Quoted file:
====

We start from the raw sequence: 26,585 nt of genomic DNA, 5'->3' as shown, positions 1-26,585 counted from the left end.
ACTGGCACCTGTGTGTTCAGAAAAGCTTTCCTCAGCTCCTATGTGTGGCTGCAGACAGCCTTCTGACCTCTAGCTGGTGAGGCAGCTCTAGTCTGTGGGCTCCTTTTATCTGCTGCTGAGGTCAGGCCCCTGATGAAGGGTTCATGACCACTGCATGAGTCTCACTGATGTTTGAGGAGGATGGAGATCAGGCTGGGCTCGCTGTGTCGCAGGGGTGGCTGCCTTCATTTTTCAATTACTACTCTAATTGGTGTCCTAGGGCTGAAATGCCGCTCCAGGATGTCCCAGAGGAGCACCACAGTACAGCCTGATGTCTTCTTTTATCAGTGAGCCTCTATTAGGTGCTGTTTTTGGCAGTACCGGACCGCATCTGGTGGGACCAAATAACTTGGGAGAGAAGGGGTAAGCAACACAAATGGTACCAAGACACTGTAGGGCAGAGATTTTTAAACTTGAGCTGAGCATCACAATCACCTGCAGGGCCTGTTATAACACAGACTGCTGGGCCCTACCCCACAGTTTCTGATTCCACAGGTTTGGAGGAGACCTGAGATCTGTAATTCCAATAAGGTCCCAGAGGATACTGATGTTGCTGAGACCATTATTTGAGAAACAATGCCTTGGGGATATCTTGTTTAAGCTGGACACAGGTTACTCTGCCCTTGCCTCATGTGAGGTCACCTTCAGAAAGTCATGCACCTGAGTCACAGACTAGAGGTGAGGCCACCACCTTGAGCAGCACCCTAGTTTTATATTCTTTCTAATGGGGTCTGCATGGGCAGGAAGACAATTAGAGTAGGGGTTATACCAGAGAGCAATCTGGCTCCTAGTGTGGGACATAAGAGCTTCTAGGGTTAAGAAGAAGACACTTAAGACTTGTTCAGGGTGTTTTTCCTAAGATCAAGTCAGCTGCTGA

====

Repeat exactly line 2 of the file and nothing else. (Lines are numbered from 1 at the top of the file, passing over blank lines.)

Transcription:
ACTGGCACCTGTGTGTTCAGAAAAGCTTTCCTCAGCTCCTATGTGTGGCTGCAGACAGCCTTCTGACCTCTAGCTGGTGAGGCAGCTCTAGTCTGTGGGCTCCTTTTATCTGCTGCTGAGGTCAGGCCCCTGATGAAGGGTTCATGACCACTGCATGAGTCTCACTGATGTTTGAGGAGGATGGAGATCAGGCTGGGCTCGCTGTGTCGCAGGGGTGGCTGCCTTCATTTTTCAATTACTACTCTAATTGGTGTCCTAGGGCTGAAATGCCGCTCCAGGATGTCCCAGAGGAGCACCACAGTACAGCCTGATGTCTTCTTTTATCAGTGAGCCTCTATTAGGTGCTGTTTTTGGCAGTACCGGACCGCATCTGGTGGGACCAAATAACTTGGGAGAGAAGGGGTAAGCAACACAAATGGTACCAAGACACTGTAGGGCAGAGATTTTTAAACTTGAGCTGAGCATCACAATCACCTGCAGGGCCTGTTATAACACAGACTGCTGGGCCCTACCCCACAGTTTCTGATTCCACAGGTTTGGAGGAGACCTGAGATCTGTAATTCCAATAAGGTCCCAGAGGATACTGATGTTGCTGAGACCATTATTTGAGAAACAATGCCTTGGGGATATCTTGTTTAAGCTGGACACAGGTTACTCTGCCCTTGCCTCATGTGAGGTCACCTTCAGAAAGTCATGCACCTGAGTCACAGACTAGAGGTGAGGCCACCACCTTGAGCAGCACCCTAGTTTTATATTCTTTCTAATGGGGTCTGCATGGGCAGGAAGACAATTAGAGTAGGGGTTATACCAGAGAGCAATCTGGCTCCTAGTGTGGGACATAAGAGCTTCTAGGGTTAAGAAGAAGACACTTAAGACTTGTTCAGGGTGTTTTTCCTAAGATCAAGTCAGCTGCTGA